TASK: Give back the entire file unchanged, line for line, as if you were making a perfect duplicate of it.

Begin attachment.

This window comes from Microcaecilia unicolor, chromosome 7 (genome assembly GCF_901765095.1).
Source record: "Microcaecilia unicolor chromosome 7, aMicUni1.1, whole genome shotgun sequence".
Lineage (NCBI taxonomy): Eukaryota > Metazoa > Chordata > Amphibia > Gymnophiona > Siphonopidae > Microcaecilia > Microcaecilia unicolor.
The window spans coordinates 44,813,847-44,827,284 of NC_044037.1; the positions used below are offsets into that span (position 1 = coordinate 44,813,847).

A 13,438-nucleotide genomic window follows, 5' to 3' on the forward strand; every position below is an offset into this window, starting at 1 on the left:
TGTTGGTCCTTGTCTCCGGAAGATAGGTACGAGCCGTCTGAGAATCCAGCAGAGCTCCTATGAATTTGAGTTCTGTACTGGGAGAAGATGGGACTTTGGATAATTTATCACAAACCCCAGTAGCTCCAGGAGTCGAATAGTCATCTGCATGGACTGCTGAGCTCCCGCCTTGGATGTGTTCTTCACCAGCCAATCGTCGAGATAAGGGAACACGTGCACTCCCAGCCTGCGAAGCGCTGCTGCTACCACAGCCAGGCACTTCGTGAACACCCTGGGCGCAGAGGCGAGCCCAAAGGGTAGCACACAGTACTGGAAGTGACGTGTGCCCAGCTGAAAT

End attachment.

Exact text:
This window comes from Microcaecilia unicolor, chromosome 7 (genome assembly GCF_901765095.1).
Source record: "Microcaecilia unicolor chromosome 7, aMicUni1.1, whole genome shotgun sequence".
Lineage (NCBI taxonomy): Eukaryota > Metazoa > Chordata > Amphibia > Gymnophiona > Siphonopidae > Microcaecilia > Microcaecilia unicolor.
The window spans coordinates 44,813,847-44,827,284 of NC_044037.1; the positions used below are offsets into that span (position 1 = coordinate 44,813,847).

A 13,438-nucleotide genomic window follows, 5' to 3' on the forward strand; every position below is an offset into this window, starting at 1 on the left:
TGTTGGTCCTTGTCTCCGGAAGATAGGTACGAGCCGTCTGAGAATCCAGCAGAGCTCCTATGAATTTGAGTTCTGTACTGGGAGAAGATGGGACTTTGGATAATTTATCACAAACCCCAGTAGCTCCAGGAGTCGAATAGTCATCTGCATGGACTGCTGAGCTCCCGCCTTGGATGTGTTCTTCACCAGCCAATCGTCGAGATAAGGGAACACGTGCACTCCCAGCCTGCGAAGCGCTGCTGCTACCACAGCCAGGCACTTCGTGAACACCCTGGGCGCAGAGGCGAGCCCAAAGGGTAGCACACAGTACTGGAAGTGACGTGTGCCCAGCTGAAAT